It was just beyond here that Samuel Merritt and Jacob Carle built their first log cabins. Merritt is said to have been a giant in stature and strength. It is thought that the first crops were sown by one or both of these pioneers about 1790, and that they set out the first orchard in the town. Only a few twisted, dead limbed and knarled trees live today to mark the spot. A joke is traditional of the latter's father that will bear recording. Carle was the father of a large family among which was a disproportionate number of girls. Like the young women of today, they had their sweethearts who, usually, in a brief courtship, declared their love and choice, and were "always accepted."  Such was the case with one of Carle's daughters, and the wedding was announced. Customs change with the years, and our marriage customs are much different from those of earlier days, when a wedding brought to the bride's house the young and old of the region around. A wedding was the event of the season. The bridegroom was usually taken in charge of by the unmarried swains, and amid jokes and much laughter conducted to the house of the bride's father. Arrived there the ceremony would take place in the presence of the assembled guests, after which fiddling and dancing, along with a liberal allowance of the "ardent," created a queer degree of merriness, which usually lasted until daylight. At high midnight a feast was spread before the guests, and the cooking by the bride, and her qualities as house wife, were discussed and generously praised. After supper dancing was resumed, and when the dance was at it's height, a bevy of young ladies would quietly steal the bride away and snugly ensconce her beneath the unbleached sheets of the bed above in the loft. Upon their return the young men would take the bridegroom and place him beside his bride. At this wedding this custom was broken by the genius of the elder Carle. At the supper table a huge custard pudding had been made as the chef-d' auvre of the feast. The guests had been invited to sit around the board. The custard was drawn to the head of the table and dishing commenced; but the guests' faces as it went on, assumed at first a look of repressed levity; then of amazement; then of anxiety; an lastly a long, curiously sad expression, as Jake stuttingly, yet with nonchalance, remarked: "S-S-S-Sal! I wi-wi-wish you'd g-get m-m-ma-married e-very dayl that p-p-p-pudding is da-da-darnaci-cious  ju-ju-julici-ci-cious."  He had eaten it all!!  And it was long a by-word of this neighborhood, "D-dad says he wi-wishes S-S-Sal w-would g-get ma-ma-married ha-e-every day!"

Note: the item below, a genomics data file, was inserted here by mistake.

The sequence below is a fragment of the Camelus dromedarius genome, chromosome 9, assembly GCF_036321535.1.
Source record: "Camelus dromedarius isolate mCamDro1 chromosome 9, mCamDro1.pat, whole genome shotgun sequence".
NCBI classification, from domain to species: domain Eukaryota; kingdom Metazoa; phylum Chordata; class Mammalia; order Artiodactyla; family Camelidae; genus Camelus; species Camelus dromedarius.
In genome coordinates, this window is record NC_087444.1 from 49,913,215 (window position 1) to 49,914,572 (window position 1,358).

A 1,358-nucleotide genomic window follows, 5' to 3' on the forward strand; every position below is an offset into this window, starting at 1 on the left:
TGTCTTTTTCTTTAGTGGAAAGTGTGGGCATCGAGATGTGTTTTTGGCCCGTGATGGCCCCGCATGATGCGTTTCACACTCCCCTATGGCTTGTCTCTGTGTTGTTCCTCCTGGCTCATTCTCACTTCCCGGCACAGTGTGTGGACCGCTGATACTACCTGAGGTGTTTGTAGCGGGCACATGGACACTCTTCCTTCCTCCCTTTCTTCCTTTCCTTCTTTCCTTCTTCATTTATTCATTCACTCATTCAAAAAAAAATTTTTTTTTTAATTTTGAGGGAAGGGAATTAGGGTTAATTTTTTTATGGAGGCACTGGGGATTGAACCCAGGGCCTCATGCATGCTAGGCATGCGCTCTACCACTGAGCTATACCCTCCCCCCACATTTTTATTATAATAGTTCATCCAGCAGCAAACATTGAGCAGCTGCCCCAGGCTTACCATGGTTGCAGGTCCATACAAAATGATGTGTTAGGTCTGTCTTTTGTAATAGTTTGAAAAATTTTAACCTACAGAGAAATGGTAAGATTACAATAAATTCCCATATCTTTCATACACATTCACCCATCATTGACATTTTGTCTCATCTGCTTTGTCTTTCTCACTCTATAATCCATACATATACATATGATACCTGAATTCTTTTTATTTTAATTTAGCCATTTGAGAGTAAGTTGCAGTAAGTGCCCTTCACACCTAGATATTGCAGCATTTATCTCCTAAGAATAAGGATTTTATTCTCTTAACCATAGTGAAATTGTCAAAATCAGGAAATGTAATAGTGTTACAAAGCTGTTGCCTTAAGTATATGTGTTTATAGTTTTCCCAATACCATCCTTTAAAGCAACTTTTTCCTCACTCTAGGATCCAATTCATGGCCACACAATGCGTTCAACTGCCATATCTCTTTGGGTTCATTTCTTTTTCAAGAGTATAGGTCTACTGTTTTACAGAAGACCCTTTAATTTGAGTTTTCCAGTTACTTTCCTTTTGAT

John J. Haines is the proprietor of the next house, which has a capacity for about 20. Patrick Gillespie's house, accommodating 35 guests, is next, and in between this point and Hunter village is a cozy, protected spot; one that, with its meadow and its fine old elms, and the hill at its back, reminds the visitor of some picture painted from a poet's inspiration. It is the farm house of Louis Quick, who is one of the old residents, and whose hospitable and courteous lady is a descendant of the oldest stock. Twelve guests are comfortably cared for in this charming nook. The family of Horace Ingraham, at his commodious farm house, have accommodations for about 15 guests. He is a very old resident of the county, but his son has charge of the premises. Other houses are scattered along the other mile between this and the Hunter Mountain Prospect House, which is the first in the village. It is a new building, situated high up on extensive grounds, and commanding a sweeping view of Stony Clove, Hunter Mountain, and the ranges to the east and west.  It is the first house to be seen from the car (railway-AC) windows coming through Stony Clove. It has accommodations for 200 guests. A few rods west, and on a little lower ground, is the well-known Breeze Lawn House. Its proprietor for the last five seasons, Mr.  VanLoan, is a gentleman peculiarly adapted to the nice duties of the host. It was erected in 1861 by John Burtis, who controlled it for 14 years. A gentleman by the name of Euerdell let it pass into the hands of J. B. Thompson, to whose estate it now belongs. It was the first house in Hunter of any importance thrown open for summer guests. The house is pleasantly situated on a high plateau, facing Hunter Mountain (4,052 feet).  It has accommodations for 80 persons. Thomas Campbell built his house in 1881. The house has pleasant piazzas, and is situated on the main street of the village. It has accommodations for about 20. Mr. Campbell is one of the village smiths.  Central House and cottage, as its name indicates, is centrally located, and for many years has been one of the large houses of the village. It was built by James Rusk, and in 1880 passed into the hands of his son William J. Rusk. It has a capacity for 125. It has pleasant grounds and surroundings.  VanPelt's Hunter House is emphatically the hotel of Hunter. As such, and as a commodious boarding house, it has long enjoyed a just and substantial reputation.  It was originally built for a dwelling house by a Mr. Tyler, in Edwardsville's early days---a small, rough and unpretentious affair. As the village industries grew, the need of some sort of an inn was felt, and thus it was converted into a village tavern. As a hotel it has had among its landlords,  Frederick Beach, Esq., --- _____Rush, _____Layman, "Phil" Burgess, Thomas Ford, and, lastly, Mr. VanPelt, who purchased the property when it contained but ten rooms. By judicious improvements, and suitable additions made at different periods, there can now be accommodated comfortably about 175 guests. The rooms all command pleasant views, and are neatly and comfortably furnished. Butter, eggs, milk, and vegetables, fresh from the vicinity, go to make the table and cuisine unexceptionable. Good livery and stabling for horses. The house is open the year around. A large billiard room is connected, in which the village barber "lathers and shaves, and frizzles the chin" of those who may need his services. There is also a well made bowling alley. Hunter village, at this point, is 1,642 feet above tide level.